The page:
Supporters Honor DeLay Amid Ethics Controversy

Supporters of embattled House Majority Leader Tom DeLay attended a high-profile Washington dinner Thursday night thrown in his honor. Nearly 900 people showed up to toast the accomplishments of the Texas congressman as he faces a new ethics investigation in coming weeks.

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STEVE INSKEEP, host:

One of Washington's most powerful lawmakers was celebrated by his conservative allies last night. A dinner honored House Majority Leader Tom DeLay. Republicans toasted his leadership of Congress in the past and the future. The guest of honor has been admonished repeatedly for ethics problems. He faces a new ethics investigation in the coming weeks, which is exactly why conservatives gathered to defend him, as NPR's Andrea Seabrook reports.

ANDREA SEABROOK reporting:

The tables were set: red carnations in place, butter pats shaped like the Capitol dome and a giant sign reading, `The conservative movement salutes Tom DeLay.' Last night more than 800 supporters flooded the ballroom of the Washington Hilton Hotel. That's because, says David Keene of the American Conservative Union, conservatives will protect their own. And he says, the recent criticism is more than an attack on Tom DeLay.

Mr. DAVID KEENE (American Conservative Union): It's an attack on the conservative agenda. It's an attack on the leadership abilities that he brings to the conservative agenda in the House of Representatives. And it's an attack on each and every person in this room.

SEABROOK: In the room were 30 or so members of Congress, including House Majority Whip Roy Blunt, Republican National Committee Chairman Ken Mehlman and dozens of other conservative luminaries. Table sponsors, at $2,000 a pop, included the National Rifle Association, the Family Research Council and pharmaceutical company Bristol-Myers Squibb. As a happy chatter rose from the DeLay supporters inside, protesters outside made a different sound, more like a carnival barker.

Unidentified Man: Oh, we've got a smashed ...(unintelligible) right here. He's going to smash it. Let's see what he's got.

SEABROOK: `Hammer the Hammer' barked Scott Finstein(ph) of Campaign for a Cleaner Congress. He's referring to DeLay's nickname, `The Hammer,' for his hard-hitting political strategies. The protesters mean to make their demonstration sound like a carnival to mock what they say the Congress has become, a circus. Peter Kelly(ph) also works with the group.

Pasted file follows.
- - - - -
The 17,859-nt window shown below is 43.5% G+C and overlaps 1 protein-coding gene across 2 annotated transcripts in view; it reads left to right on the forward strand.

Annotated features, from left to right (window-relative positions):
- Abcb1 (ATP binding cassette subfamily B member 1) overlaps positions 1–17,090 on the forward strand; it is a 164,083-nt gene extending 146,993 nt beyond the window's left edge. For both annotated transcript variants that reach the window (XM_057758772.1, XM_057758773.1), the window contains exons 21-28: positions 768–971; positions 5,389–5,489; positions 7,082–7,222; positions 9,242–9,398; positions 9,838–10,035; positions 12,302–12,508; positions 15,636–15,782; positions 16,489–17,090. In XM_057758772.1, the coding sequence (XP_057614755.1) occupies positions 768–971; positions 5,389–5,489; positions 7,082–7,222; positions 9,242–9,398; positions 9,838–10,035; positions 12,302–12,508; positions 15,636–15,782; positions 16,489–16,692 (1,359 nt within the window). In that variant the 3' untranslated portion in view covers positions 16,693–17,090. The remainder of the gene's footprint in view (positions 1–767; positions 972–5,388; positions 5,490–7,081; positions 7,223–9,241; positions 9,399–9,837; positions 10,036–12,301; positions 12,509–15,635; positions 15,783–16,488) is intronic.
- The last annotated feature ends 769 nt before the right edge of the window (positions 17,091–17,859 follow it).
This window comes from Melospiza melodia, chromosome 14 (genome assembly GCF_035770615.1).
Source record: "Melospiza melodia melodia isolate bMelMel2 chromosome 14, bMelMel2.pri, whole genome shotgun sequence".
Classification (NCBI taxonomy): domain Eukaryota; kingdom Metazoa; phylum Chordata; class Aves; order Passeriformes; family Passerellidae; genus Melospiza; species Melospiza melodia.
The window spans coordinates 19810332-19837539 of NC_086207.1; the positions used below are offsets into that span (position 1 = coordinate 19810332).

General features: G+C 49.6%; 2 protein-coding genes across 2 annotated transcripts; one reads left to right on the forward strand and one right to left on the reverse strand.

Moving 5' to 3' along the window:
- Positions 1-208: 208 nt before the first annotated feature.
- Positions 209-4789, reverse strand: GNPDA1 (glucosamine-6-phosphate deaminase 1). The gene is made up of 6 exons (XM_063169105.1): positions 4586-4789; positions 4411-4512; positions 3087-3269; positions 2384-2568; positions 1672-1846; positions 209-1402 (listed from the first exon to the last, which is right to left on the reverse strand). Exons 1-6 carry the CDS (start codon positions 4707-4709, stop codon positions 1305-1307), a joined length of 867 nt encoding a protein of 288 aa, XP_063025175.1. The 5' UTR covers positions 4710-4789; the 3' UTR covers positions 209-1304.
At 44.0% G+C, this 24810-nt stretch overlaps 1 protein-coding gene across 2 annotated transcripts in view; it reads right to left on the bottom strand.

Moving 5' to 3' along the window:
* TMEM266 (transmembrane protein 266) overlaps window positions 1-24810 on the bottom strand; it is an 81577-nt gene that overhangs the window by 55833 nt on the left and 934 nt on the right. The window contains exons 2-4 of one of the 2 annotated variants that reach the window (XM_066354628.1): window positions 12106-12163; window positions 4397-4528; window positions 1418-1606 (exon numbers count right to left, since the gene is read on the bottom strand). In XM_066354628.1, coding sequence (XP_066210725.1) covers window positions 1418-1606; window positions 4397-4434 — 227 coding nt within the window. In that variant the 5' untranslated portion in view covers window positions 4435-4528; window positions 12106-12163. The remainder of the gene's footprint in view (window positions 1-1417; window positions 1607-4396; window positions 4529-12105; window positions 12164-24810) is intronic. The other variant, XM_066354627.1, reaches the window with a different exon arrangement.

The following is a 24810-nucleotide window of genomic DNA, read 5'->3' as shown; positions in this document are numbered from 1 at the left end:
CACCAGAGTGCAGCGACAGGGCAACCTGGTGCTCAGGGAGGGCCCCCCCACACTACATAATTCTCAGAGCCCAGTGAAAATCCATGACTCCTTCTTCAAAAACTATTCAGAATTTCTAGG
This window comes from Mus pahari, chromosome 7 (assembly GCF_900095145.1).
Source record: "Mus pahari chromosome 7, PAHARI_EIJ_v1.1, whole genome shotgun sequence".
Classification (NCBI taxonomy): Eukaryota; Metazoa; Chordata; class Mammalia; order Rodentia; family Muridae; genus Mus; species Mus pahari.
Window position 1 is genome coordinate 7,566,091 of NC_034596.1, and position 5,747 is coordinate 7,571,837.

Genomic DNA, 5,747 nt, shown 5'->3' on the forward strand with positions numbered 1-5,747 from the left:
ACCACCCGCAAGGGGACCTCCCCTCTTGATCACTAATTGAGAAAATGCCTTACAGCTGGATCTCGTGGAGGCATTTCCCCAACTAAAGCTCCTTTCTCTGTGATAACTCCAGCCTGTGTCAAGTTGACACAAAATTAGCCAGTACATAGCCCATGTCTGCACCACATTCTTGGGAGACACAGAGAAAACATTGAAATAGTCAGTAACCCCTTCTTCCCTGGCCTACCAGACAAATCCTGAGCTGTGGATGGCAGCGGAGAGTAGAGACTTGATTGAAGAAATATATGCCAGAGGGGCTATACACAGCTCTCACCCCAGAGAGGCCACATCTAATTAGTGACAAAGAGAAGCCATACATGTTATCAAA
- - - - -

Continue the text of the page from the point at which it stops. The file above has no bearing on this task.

Mr. PETER KELLY (Campaign for a Cleaner Congress): We think the House Ethics Committee is broken. Delay's given money to all those people and if we're ever going to find out what happened here in Congress, we're going to need an independent investigator.

SEABROOK: So dozens of protesters called on DeLay to clean up his act and tried to hand out bars of soap to the people entering the DeLay tribute dinner. Inside, none of that seemed to faze the guests or planners, who launched into a two-and-a-half-hour dinner and program of speeches and videos to inspire confidence in Tom DeLay. There were prayers, this one from DeLay's own pastor, Ed Young of Houston.

Pastor ED YOUNG (Houston): We're thankful for this team and we're thankful for this man especially who has led in so many ways.

SEABROOK: And there were videotaped testimonials from DeLay's allies, like House Speaker Dennis Hastert.

Representative DENNIS HASTERT (House Speaker): (From videotape) Tom has shown the ability to get things done. That kind of success often makes you a target in this town, but it's important to keep in mind that Tom DeLay is making a difference in Washington. He's making a difference for the American people.

SEABROOK: And there was much flogging of Democrats and especially the press, which many speakers claim began a purposeful drive to take DeLay down.

(Soundbite of applause)

SEABROOK: And, of course, the main event was the man himself. DeLay wiped a tear from his eye as he drew a long standing ovation. To this adoring room, DeLay recounted 10 round years of Republican successes.

Representative TOM DELAY (Republican, Texas): We have banned partial-birth abortion and written into federal law the protection of unborn children from attacks against their pregnant mothers. We have reasserted the constitutional role of Congress and of the courts in interpreting our laws. We have reaffirmed both the indispensable role of faith in our society and the definition of marriage as a sacred bond between one man and one woman, period. And we have defended the dignity of all human life, born and unborn, wanted and unwanted, loved and unloved, because human life is not given its dignity by its quality but by its creator.

(Soundbite of applause)

SEABROOK: All this, said Tom DeLay, and Republicans are just getting warmed up. For dessert, diners were treated to red, white and blue cakes with plastic hammers on top and a special song paid tribute.

(Soundbite of song)

Unidentified Man: (Singing) He's the hammer of justice. He's the hammer of freedom.

SEABROOK: Andrea Seabrook, NPR News, Washington.

(Soundbite of song)

Unidentified Man: (Singing) ...brothers and our sisters, all over this land. Now we've got a hammer, to hammer in the morning. He hammers in the evening...

INSKEEP: You're listening to MORNING EDITION from NPR News.

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